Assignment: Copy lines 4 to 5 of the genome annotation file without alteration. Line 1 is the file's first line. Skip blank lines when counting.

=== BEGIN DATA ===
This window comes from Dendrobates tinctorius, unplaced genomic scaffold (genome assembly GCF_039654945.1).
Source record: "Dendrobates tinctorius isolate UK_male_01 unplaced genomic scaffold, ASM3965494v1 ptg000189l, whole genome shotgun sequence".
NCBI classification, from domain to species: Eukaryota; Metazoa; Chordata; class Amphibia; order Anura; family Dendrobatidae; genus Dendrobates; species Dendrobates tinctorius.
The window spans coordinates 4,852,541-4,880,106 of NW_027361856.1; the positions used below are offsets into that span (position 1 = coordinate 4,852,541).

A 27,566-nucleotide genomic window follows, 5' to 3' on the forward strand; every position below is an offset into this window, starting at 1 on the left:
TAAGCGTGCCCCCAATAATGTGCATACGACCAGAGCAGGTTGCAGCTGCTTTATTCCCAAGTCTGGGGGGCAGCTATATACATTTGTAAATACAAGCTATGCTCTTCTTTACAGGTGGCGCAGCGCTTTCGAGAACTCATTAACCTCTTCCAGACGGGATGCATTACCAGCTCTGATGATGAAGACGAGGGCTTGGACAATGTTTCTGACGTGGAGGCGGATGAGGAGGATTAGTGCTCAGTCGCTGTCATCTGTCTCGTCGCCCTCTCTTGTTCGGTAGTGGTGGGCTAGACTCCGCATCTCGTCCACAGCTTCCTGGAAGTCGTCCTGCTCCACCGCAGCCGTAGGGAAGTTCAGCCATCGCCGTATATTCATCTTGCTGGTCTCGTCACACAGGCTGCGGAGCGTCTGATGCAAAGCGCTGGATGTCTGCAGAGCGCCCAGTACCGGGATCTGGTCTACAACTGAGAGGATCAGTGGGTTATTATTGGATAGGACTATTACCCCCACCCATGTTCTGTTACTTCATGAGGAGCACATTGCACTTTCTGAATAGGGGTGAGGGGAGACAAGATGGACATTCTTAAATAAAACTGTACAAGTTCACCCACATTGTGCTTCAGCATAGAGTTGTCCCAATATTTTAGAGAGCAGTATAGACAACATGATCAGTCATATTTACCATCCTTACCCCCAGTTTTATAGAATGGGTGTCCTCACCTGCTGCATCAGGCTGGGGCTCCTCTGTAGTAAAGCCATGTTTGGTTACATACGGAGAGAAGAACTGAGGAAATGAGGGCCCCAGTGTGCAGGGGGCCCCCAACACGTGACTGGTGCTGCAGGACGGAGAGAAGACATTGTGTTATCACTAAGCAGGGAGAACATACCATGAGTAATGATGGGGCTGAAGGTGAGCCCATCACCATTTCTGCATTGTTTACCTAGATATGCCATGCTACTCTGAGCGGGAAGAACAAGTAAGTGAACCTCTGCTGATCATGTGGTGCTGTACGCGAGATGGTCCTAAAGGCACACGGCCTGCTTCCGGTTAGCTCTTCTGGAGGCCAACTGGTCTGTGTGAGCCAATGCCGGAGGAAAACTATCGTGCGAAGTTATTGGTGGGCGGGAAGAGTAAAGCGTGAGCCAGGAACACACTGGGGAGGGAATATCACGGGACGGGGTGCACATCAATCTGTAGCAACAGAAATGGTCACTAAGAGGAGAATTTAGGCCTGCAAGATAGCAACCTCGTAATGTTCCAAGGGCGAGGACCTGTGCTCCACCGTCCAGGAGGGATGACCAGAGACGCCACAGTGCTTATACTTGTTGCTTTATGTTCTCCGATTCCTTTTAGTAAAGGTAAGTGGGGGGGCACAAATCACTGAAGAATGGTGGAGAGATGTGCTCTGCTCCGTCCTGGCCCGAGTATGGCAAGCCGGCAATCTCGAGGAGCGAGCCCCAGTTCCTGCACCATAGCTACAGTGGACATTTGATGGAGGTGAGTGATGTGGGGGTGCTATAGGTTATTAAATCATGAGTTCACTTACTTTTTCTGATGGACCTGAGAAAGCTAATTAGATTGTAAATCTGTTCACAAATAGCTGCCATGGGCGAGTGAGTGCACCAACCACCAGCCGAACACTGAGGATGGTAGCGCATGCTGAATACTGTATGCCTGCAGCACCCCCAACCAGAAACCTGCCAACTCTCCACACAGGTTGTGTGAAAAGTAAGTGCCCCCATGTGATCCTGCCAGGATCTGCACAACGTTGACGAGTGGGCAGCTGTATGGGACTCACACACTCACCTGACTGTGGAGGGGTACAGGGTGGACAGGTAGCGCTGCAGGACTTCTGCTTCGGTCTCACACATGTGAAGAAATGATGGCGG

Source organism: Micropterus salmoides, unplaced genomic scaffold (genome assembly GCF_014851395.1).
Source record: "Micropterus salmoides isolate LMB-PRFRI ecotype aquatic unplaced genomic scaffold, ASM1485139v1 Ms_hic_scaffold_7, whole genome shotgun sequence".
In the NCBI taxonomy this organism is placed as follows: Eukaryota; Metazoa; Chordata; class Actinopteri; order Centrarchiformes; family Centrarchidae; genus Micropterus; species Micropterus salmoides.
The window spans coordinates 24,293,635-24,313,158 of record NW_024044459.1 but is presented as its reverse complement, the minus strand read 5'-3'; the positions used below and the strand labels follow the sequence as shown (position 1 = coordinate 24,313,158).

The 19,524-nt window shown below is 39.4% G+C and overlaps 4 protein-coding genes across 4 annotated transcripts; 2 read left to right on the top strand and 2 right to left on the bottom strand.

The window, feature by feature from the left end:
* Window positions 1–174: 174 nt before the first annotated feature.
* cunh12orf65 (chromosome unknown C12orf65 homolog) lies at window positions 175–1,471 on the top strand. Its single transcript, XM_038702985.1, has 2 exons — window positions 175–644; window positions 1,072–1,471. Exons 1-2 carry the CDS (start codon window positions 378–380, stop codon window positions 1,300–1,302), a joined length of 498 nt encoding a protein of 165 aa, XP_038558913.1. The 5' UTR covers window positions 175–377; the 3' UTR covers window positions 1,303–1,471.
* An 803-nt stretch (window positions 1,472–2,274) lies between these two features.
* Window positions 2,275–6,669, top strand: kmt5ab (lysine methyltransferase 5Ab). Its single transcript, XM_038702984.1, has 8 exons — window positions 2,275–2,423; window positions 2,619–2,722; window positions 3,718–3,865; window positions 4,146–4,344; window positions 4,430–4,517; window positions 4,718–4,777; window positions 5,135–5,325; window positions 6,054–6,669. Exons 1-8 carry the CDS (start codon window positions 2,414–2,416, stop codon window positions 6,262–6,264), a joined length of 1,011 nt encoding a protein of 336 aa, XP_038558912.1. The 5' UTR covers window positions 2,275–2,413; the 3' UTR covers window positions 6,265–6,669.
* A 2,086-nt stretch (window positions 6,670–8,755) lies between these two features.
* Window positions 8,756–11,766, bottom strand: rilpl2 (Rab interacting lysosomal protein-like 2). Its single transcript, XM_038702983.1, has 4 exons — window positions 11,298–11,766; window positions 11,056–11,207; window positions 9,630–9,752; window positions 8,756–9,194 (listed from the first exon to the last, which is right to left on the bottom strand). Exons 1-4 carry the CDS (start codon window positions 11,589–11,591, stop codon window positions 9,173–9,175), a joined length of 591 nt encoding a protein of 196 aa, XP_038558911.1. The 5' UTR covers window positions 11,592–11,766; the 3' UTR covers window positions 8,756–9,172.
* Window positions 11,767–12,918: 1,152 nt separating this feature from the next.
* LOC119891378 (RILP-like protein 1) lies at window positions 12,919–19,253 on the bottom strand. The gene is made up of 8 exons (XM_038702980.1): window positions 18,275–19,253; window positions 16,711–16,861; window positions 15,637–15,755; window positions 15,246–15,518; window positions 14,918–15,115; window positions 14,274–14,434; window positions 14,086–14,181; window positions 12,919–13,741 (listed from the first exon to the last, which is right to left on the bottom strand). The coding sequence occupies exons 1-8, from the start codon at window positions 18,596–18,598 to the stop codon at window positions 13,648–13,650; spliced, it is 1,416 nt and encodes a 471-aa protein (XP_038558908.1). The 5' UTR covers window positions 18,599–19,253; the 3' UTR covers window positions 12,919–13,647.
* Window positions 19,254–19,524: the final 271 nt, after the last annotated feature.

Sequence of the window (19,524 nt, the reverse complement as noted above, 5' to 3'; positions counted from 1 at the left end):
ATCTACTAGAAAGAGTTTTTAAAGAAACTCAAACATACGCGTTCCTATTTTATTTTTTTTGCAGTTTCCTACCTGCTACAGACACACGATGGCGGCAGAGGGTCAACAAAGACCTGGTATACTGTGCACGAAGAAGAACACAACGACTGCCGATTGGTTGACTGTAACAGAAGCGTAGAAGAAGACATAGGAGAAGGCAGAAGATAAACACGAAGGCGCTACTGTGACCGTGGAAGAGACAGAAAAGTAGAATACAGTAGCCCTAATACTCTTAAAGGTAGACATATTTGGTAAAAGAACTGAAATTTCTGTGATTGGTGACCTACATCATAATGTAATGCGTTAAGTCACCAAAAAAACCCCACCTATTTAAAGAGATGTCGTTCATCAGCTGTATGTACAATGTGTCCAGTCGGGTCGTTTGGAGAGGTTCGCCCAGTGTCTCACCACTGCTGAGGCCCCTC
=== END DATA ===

The window spans coordinates 4,852,541-4,880,106 of NW_027361856.1; the positions used below are offsets into that span (position 1 = coordinate 4,852,541).

A 27,566-nucleotide genomic window follows, 5' to 3' on the forward strand; every position below is an offset into this window, starting at 1 on the left: